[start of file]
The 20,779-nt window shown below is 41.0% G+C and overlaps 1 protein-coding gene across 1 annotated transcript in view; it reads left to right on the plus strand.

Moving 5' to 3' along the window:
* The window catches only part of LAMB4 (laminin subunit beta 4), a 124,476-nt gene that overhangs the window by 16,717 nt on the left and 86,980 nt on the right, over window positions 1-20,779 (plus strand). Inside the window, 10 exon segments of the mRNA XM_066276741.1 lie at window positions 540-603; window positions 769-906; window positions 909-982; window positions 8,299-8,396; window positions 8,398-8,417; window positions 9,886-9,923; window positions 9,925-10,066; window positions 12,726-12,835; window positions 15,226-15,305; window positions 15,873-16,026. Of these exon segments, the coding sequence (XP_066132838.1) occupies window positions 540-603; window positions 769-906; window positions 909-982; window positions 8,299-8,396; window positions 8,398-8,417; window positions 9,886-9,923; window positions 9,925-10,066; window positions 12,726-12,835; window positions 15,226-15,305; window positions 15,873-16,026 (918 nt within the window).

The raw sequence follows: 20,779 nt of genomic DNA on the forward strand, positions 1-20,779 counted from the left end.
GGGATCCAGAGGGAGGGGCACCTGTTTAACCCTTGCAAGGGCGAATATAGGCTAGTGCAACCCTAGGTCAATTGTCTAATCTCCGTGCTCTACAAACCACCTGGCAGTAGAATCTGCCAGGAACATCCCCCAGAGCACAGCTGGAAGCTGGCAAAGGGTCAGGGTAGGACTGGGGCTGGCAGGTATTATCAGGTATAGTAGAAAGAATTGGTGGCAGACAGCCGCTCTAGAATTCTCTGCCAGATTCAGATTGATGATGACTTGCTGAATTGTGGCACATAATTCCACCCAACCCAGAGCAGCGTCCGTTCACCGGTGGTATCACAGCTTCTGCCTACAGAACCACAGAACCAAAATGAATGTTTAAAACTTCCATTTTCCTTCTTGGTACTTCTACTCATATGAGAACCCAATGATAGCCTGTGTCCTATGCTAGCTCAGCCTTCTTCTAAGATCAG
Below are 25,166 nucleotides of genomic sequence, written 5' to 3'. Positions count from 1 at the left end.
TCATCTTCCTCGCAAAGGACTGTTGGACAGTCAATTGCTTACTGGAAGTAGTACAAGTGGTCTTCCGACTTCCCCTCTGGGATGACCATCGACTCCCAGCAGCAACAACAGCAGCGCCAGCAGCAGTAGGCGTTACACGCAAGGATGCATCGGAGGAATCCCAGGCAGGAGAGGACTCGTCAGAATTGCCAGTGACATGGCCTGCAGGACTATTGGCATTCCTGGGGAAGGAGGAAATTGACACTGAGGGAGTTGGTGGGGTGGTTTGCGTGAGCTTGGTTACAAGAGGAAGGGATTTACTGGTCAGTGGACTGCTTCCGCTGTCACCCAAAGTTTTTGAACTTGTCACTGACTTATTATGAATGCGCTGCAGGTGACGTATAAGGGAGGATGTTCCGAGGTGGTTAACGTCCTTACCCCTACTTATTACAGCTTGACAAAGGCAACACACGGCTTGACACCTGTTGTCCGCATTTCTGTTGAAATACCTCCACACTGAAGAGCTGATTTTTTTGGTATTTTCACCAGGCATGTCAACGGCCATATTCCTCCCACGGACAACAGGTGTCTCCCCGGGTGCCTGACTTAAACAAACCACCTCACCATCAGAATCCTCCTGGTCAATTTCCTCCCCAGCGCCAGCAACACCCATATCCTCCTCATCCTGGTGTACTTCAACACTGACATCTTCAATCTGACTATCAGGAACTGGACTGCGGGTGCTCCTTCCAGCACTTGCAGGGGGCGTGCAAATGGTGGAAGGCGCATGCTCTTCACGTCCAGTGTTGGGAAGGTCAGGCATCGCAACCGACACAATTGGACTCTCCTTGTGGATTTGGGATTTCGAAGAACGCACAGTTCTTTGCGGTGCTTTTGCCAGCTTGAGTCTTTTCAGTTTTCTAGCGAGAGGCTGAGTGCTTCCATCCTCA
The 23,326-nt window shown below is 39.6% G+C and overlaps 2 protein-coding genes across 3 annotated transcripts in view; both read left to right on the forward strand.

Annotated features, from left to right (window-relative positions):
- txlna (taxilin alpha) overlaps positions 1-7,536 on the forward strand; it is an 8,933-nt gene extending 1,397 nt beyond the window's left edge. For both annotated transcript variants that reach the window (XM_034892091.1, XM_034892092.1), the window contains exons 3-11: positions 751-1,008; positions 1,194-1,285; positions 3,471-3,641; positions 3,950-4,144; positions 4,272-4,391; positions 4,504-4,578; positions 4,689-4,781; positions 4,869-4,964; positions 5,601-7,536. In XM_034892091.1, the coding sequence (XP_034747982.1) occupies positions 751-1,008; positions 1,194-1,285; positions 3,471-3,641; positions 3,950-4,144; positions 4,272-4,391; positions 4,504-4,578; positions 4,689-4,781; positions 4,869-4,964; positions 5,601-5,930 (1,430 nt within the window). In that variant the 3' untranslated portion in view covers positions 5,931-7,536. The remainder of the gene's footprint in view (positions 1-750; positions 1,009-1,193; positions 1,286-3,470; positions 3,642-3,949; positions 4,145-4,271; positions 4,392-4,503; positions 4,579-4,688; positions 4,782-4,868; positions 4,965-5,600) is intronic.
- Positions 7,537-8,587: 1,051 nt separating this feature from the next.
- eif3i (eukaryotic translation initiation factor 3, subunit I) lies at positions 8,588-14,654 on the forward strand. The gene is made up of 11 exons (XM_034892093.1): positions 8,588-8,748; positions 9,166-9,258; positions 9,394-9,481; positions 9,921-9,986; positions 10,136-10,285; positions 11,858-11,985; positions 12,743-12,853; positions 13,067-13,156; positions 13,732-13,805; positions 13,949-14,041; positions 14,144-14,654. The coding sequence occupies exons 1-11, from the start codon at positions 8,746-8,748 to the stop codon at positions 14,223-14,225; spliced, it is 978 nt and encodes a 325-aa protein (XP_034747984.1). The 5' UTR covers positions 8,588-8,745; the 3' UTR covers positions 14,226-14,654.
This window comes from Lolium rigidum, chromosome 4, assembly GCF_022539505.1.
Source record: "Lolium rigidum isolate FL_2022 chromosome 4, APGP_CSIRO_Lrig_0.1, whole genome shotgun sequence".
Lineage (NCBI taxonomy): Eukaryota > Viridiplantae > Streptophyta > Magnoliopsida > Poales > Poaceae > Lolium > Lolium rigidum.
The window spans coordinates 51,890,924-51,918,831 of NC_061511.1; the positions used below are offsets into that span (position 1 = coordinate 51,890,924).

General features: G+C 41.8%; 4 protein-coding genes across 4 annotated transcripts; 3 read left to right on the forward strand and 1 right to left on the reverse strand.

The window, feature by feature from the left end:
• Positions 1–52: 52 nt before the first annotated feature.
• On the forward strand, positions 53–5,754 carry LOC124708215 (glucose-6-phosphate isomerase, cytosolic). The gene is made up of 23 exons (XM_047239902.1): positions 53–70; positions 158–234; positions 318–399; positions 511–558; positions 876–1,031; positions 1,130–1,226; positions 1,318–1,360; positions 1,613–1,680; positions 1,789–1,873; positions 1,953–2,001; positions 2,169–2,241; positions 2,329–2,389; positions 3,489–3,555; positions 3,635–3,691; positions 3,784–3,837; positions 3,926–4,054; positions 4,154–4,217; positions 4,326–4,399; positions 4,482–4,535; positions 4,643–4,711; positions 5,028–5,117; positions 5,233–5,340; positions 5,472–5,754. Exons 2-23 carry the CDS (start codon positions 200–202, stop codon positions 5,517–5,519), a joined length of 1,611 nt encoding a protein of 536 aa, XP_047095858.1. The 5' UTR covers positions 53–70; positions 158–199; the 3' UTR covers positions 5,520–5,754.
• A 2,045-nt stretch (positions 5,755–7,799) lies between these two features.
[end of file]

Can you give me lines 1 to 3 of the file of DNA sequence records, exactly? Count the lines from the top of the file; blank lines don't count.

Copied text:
The 20,779-nt window shown below is 41.0% G+C and overlaps 1 protein-coding gene across 1 annotated transcript in view; it reads left to right on the plus strand.

Moving 5' to 3' along the window:
* The window catches only part of LAMB4 (laminin subunit beta 4), a 124,476-nt gene that overhangs the window by 16,717 nt on the left and 86,980 nt on the right, over window positions 1-20,779 (plus strand). Inside the window, 10 exon segments of the mRNA XM_066276741.1 lie at window positions 540-603; window positions 769-906; window positions 909-982; window positions 8,299-8,396; window positions 8,398-8,417; window positions 9,886-9,923; window positions 9,925-10,066; window positions 12,726-12,835; window positions 15,226-15,305; window positions 15,873-16,026. Of these exon segments, the coding sequence (XP_066132838.1) occupies window positions 540-603; window positions 769-906; window positions 909-982; window positions 8,299-8,396; window positions 8,398-8,417; window positions 9,886-9,923; window positions 9,925-10,066; window positions 12,726-12,835; window positions 15,226-15,305; window positions 15,873-16,026 (918 nt within the window).